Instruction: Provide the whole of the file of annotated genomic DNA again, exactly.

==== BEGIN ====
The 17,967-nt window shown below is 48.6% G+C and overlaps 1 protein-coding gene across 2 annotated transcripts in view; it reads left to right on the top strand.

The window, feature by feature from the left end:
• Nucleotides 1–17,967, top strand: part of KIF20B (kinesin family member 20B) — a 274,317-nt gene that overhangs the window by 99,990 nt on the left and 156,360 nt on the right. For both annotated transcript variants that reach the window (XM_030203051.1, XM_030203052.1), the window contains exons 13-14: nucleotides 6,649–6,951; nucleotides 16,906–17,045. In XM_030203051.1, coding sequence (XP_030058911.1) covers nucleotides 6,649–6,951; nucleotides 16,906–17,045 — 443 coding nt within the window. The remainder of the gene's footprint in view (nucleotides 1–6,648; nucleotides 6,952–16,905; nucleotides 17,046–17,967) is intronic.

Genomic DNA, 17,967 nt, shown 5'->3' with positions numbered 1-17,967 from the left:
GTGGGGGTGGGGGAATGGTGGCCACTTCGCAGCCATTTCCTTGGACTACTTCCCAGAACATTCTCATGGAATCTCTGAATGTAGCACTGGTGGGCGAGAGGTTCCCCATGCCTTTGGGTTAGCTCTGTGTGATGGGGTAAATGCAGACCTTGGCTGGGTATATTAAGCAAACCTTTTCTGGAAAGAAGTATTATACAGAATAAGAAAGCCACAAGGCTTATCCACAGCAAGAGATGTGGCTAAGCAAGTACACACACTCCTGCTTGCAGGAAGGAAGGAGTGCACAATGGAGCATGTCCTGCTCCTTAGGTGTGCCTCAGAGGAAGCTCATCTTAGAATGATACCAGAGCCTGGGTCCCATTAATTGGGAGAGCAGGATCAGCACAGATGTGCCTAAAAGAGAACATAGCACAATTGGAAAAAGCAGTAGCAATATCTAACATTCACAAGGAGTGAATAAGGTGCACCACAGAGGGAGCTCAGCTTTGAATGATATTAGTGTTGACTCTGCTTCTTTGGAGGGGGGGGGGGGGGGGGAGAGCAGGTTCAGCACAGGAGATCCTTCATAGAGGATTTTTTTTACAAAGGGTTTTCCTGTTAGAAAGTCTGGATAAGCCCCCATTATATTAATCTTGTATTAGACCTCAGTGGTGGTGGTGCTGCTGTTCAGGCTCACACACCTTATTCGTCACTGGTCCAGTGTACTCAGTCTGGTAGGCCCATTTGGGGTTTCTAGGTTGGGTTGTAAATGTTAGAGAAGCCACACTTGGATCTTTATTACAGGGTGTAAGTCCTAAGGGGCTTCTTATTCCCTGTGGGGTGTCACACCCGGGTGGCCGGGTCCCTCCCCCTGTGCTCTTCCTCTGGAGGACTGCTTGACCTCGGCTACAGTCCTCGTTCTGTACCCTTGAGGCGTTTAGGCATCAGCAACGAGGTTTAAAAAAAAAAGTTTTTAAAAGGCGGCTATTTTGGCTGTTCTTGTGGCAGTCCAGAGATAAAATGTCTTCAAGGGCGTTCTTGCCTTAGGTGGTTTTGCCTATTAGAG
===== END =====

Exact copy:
The 17,967-nt window shown below is 48.6% G+C and overlaps 1 protein-coding gene across 2 annotated transcripts in view; it reads left to right on the top strand.

The window, feature by feature from the left end:
• Nucleotides 1–17,967, top strand: part of KIF20B (kinesin family member 20B) — a 274,317-nt gene that overhangs the window by 99,990 nt on the left and 156,360 nt on the right. For both annotated transcript variants that reach the window (XM_030203051.1, XM_030203052.1), the window contains exons 13-14: nucleotides 6,649–6,951; nucleotides 16,906–17,045. In XM_030203051.1, coding sequence (XP_030058911.1) covers nucleotides 6,649–6,951; nucleotides 16,906–17,045 — 443 coding nt within the window. The remainder of the gene's footprint in view (nucleotides 1–6,648; nucleotides 6,952–16,905; nucleotides 17,046–17,967) is intronic.

Genomic DNA, 17,967 nt, shown 5'->3' with positions numbered 1-17,967 from the left:
GTGGGGGTGGGGGAATGGTGGCCACTTCGCAGCCATTTCCTTGGACTACTTCCCAGAACATTCTCATGGAATCTCTGAATGTAGCACTGGTGGGCGAGAGGTTCCCCATGCCTTTGGGTTAGCTCTGTGTGATGGGGTAAATGCAGACCTTGGCTGGGTATATTAAGCAAACCTTTTCTGGAAAGAAGTATTATACAGAATAAGAAAGCCACAAGGCTTATCCACAGCAAGAGATGTGGCTAAGCAAGTACACACACTCCTGCTTGCAGGAAGGAAGGAGTGCACAATGGAGCATGTCCTGCTCCTTAGGTGTGCCTCAGAGGAAGCTCATCTTAGAATGATACCAGAGCCTGGGTCCCATTAATTGGGAGAGCAGGATCAGCACAGATGTGCCTAAAAGAGAACATAGCACAATTGGAAAAAGCAGTAGCAATATCTAACATTCACAAGGAGTGAATAAGGTGCACCACAGAGGGAGCTCAGCTTTGAATGATATTAGTGTTGACTCTGCTTCTTTGGAGGGGGGGGGGGGGGGGGAGAGCAGGTTCAGCACAGGAGATCCTTCATAGAGGATTTTTTTTACAAAGGGTTTTCCTGTTAGAAAGTCTGGATAAGCCCCCATTATATTAATCTTGTATTAGACCTCAGTGGTGGTGGTGCTGCTGTTCAGGCTCACACACCTTATTCGTCACTGGTCCAGTGTACTCAGTCTGGTAGGCCCATTTGGGGTTTCTAGGTTGGGTTGTAAATGTTAGAGAAGCCACACTTGGATCTTTATTACAGGGTGTAAGTCCTAAGGGGCTTCTTATTCCCTGTGGGGTGTCACACCCGGGTGGCCGGGTCCCTCCCCCTGTGCTCTTCCTCTGGAGGACTGCTTGACCTCGGCTACAGTCCTCGTTCTGTACCCTTGAGGCGTTTAGGCATCAGCAACGAGGTTTAAAAAAAAAAGTTTTTAAAAGGCGGCTATTTTGGCTGTTCTTGTGGCAGTCCAGAGATAAAATGTCTTCAAGGGCGTTCTTGCCTTAGGTGGTTTTGCCTATTAGAG